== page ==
Captive or commercial?


Captive or commercial?

As captives continue to grow in popularity with small and mid-size companies—as outlined by a recent captive benchmarking study carried out by Marsh—deciding whether to self-insure, establish a captive or stick with the commercial markets is becoming an increasingly important decision for an ever-growing swathe of businesses.

Captive International spoke to industry experts about finding the perfect insurance mix.

Michael Mead, president of M.R. Mead & Co and the Missouri Captive Insurance Association, gave Captive International some simple advice: look for value. “Basically business owners must look at their claims and loss history,” he said. “Are their losses manageable? Can many of them be prevented or eliminated? Are they a drain on the company’s balance sheet? If the claims and losses are manageable and the company has good financial resources to manage their own risk then looking at a captive is a good idea. There is no need to swap dollars with the insurance company when they can keep their own money.”

But according to Arthur Koritzinksy, managing director of Marsh’s Captive Solutions Group, it’s rarely an either/or decision. “It’s a partnership,” he said. “The commercial market is providing for catastrophe losses as well as providing services for captives in terms of claims handling and loss control, engineering and making sure they have the certificates of insurance that [a captive] needs to meet its contractual requirements.”

Les Boughner, executive vice president at Willis Captive & Consulting Practice, agrees. “I don’t see a conflict. It’s more of a partnership if it’s done right.” The real decision, according to Boughner, is whether to go totally self-insured or set up a hybrid. But, as he explained: “it’s usually a hybrid. A company is fully insured, they’re in the commercial markets, and they find they’re getting very poor value so they decide to improve the value. Generally that means taking an increased retention or an increased deductible to generate savings on the insurance piece which would cover the desired risk profile. The captive effectively gives you an insurance wrapper in a very cost-effective manner.”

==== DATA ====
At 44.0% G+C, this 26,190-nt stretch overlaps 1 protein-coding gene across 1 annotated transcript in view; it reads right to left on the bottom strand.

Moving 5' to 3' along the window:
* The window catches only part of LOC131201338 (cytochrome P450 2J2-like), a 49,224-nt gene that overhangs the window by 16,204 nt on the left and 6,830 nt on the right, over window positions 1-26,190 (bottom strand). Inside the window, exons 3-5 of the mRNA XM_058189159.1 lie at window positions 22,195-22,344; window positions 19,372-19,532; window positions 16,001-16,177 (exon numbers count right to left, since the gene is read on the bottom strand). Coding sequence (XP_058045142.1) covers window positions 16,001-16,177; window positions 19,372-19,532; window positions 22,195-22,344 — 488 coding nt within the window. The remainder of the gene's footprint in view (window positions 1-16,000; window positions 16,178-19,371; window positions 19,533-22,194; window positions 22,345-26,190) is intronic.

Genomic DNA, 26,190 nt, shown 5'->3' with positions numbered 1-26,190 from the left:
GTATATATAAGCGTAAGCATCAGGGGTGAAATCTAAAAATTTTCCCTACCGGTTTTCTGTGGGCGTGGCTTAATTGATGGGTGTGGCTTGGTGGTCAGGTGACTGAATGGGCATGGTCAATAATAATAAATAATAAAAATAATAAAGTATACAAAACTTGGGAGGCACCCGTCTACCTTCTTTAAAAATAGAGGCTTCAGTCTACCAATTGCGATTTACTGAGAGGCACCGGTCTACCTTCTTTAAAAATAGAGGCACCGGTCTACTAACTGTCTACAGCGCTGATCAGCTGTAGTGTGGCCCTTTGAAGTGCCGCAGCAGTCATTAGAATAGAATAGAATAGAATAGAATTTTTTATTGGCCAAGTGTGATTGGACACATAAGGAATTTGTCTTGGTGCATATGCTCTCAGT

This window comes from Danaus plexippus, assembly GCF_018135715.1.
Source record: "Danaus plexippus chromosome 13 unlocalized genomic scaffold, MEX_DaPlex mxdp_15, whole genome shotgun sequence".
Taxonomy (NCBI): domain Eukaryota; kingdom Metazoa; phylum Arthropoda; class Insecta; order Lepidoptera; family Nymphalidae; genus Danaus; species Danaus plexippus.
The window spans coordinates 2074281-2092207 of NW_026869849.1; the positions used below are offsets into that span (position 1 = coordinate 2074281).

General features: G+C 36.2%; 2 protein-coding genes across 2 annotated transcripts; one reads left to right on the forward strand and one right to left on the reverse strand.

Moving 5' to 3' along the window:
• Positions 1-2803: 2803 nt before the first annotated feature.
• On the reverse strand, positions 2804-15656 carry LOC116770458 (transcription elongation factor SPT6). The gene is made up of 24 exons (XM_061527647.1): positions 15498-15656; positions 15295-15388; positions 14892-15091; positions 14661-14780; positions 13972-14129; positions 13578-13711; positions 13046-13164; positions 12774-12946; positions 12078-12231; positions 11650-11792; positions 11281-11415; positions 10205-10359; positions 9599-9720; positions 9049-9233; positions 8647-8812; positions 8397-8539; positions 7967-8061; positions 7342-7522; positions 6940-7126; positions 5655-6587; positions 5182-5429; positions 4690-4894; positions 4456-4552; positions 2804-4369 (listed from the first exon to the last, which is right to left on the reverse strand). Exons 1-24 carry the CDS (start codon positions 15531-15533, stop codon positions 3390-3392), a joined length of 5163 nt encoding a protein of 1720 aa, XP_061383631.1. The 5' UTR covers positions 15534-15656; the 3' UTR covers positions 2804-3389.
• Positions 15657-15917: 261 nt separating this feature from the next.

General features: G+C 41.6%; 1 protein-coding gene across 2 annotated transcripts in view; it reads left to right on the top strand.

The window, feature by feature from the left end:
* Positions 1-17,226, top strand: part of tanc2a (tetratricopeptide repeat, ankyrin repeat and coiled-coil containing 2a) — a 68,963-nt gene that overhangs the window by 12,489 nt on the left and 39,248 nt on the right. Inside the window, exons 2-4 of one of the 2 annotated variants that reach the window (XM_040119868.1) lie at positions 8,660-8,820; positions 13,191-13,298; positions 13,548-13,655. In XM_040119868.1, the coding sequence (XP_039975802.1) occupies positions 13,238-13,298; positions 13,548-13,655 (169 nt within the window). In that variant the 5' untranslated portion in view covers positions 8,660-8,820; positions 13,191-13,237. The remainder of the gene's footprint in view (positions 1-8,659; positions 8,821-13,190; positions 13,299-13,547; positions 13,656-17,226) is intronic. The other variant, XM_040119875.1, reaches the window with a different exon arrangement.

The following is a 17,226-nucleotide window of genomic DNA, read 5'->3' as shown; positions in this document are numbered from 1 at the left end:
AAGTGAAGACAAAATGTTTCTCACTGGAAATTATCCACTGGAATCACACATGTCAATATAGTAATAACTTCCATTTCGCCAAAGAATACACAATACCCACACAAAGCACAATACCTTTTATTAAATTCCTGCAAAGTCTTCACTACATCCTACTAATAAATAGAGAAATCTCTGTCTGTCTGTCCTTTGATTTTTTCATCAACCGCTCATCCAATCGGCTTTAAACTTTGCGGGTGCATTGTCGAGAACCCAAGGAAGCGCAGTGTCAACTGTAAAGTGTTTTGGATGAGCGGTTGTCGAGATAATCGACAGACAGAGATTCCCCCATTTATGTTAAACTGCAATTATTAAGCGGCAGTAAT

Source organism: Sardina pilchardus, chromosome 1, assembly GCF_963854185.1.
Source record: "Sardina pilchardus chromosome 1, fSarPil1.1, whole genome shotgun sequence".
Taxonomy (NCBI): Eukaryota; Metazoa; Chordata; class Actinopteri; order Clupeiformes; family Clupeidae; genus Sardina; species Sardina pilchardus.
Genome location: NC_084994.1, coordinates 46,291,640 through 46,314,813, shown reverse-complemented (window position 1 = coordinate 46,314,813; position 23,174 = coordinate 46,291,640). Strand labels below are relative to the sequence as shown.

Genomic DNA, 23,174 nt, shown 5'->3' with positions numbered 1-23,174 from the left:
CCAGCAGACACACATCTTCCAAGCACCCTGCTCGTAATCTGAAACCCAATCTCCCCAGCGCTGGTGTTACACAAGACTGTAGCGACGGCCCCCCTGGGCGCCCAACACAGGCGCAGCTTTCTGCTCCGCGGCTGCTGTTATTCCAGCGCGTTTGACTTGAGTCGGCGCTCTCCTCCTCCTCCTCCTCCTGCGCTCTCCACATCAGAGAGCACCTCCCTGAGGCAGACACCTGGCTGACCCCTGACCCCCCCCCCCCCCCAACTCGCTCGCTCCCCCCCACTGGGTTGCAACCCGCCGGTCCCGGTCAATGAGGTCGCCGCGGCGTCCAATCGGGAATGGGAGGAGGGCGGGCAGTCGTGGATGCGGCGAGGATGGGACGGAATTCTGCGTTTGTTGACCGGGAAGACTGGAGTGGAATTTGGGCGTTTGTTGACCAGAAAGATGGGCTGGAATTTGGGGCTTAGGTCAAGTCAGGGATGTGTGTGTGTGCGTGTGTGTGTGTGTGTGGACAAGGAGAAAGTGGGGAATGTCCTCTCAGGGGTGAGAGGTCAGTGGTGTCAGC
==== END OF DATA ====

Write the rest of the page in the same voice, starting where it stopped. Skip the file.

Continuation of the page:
When it comes to establishing a captive versus relying on self-insurance—the payment of claims out of company coffers if and as they occur— Mead has a pretty clear idea of why a captive is often the better option. He said, “The three major strengths of a captive are control, control, control. You are able to control your risk dollars and obtain the coverage that you need, which may not be otherwise available in the marketplace. You can see the costs unbundled and decide for yourself which service providers to hire and fire.”

According to Koritzinksy, the process of establishing a separate entity can be a useful way to make sure a company’s attention is as focused on its risks as it should be. Incomings and outgoings are generally scrutinised more when they’re going through a captive and serious thought is given to how claims might be reduced or managed. “It forces a client to self-insure with a highly disciplined approach,” he said. “You’re forming a separate corporation; there will be annual meetings and generally there are representatives from senior management on the board of a captive. So it’s much more disciplined approach than an, ‘okay, we’re self-insured, we’ll pay the claim when it occurs’ type of philosophy.”

But all of this discipline takes time and money, a reality that Koritzinsky acknowledges might turn some companies off the captive insurance concept. “There will be some extra costs involved because of the audit, actuarial work, management, license fees and such. And there may be less flexibility to adjust loss reserves. A captive has a very narrow path on how to create loss reserves and the infrastructure that manages those losses.”

According to Mead, that extra burden in terms of time and resources is actually a necessary and positive element of a captive. “Owning a captive takes some time, and it should. It’s a new line of business, to which one must pay attention.”

And, according to Boughner, well worth it when it comes to finding the best insurance mix. As he told Captive International, “It’s about trying to find a balance between the most effective use of the captive and the most effective use of the commercial market. A captive lets you do that.”

But there are, of course, areas in which the commercial markets will always have the upper hand. As Mead explained: “commercial carriers will usually have a stronger balance sheet and can handle large limits and exposures better. Lines of coverage with more of a certainty of frequent or large losses are better insured in the commercial market.”

And once a company does decide to go for a captive, it’s important not to get too complacent. As Bougher warned: “One of the weaknesses we see quite a bit with captives is that companies will go into a captive structure with a certain strategy and they maintain that strategy. A captive is a financial tool. It should follow a dynamic strategy."

insurance, captive insurance, commercial markets, captive management

Captive International